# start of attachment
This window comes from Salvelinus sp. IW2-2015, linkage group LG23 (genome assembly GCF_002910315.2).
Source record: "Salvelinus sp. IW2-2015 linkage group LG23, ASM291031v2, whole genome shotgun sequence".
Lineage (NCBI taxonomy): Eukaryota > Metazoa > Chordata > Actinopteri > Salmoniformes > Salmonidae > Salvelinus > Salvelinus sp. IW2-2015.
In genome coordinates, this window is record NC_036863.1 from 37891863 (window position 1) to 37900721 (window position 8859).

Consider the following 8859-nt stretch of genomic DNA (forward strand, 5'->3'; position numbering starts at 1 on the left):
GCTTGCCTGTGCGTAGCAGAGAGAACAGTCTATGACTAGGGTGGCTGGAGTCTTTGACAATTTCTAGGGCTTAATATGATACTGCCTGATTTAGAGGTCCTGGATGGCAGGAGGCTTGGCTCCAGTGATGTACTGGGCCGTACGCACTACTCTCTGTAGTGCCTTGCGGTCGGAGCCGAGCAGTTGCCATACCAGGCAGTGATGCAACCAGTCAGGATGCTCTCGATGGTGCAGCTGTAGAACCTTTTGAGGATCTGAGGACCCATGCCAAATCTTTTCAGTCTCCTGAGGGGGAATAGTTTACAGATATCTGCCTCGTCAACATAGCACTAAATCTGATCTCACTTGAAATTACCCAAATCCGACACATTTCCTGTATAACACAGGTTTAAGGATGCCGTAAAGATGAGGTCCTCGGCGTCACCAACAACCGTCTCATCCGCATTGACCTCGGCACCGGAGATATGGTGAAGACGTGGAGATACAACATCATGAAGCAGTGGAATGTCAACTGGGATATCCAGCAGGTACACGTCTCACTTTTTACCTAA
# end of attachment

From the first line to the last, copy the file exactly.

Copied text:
This window comes from Salvelinus sp. IW2-2015, linkage group LG23 (genome assembly GCF_002910315.2).
Source record: "Salvelinus sp. IW2-2015 linkage group LG23, ASM291031v2, whole genome shotgun sequence".
Lineage (NCBI taxonomy): Eukaryota > Metazoa > Chordata > Actinopteri > Salmoniformes > Salmonidae > Salvelinus > Salvelinus sp. IW2-2015.
In genome coordinates, this window is record NC_036863.1 from 37891863 (window position 1) to 37900721 (window position 8859).

Consider the following 8859-nt stretch of genomic DNA (forward strand, 5'->3'; position numbering starts at 1 on the left):
GCTTGCCTGTGCGTAGCAGAGAGAACAGTCTATGACTAGGGTGGCTGGAGTCTTTGACAATTTCTAGGGCTTAATATGATACTGCCTGATTTAGAGGTCCTGGATGGCAGGAGGCTTGGCTCCAGTGATGTACTGGGCCGTACGCACTACTCTCTGTAGTGCCTTGCGGTCGGAGCCGAGCAGTTGCCATACCAGGCAGTGATGCAACCAGTCAGGATGCTCTCGATGGTGCAGCTGTAGAACCTTTTGAGGATCTGAGGACCCATGCCAAATCTTTTCAGTCTCCTGAGGGGGAATAGTTTACAGATATCTGCCTCGTCAACATAGCACTAAATCTGATCTCACTTGAAATTACCCAAATCCGACACATTTCCTGTATAACACAGGTTTAAGGATGCCGTAAAGATGAGGTCCTCGGCGTCACCAACAACCGTCTCATCCGCATTGACCTCGGCACCGGAGATATGGTGAAGACGTGGAGATACAACATCATGAAGCAGTGGAATGTCAACTGGGATATCCAGCAGGTACACGTCTCACTTTTTACCTAA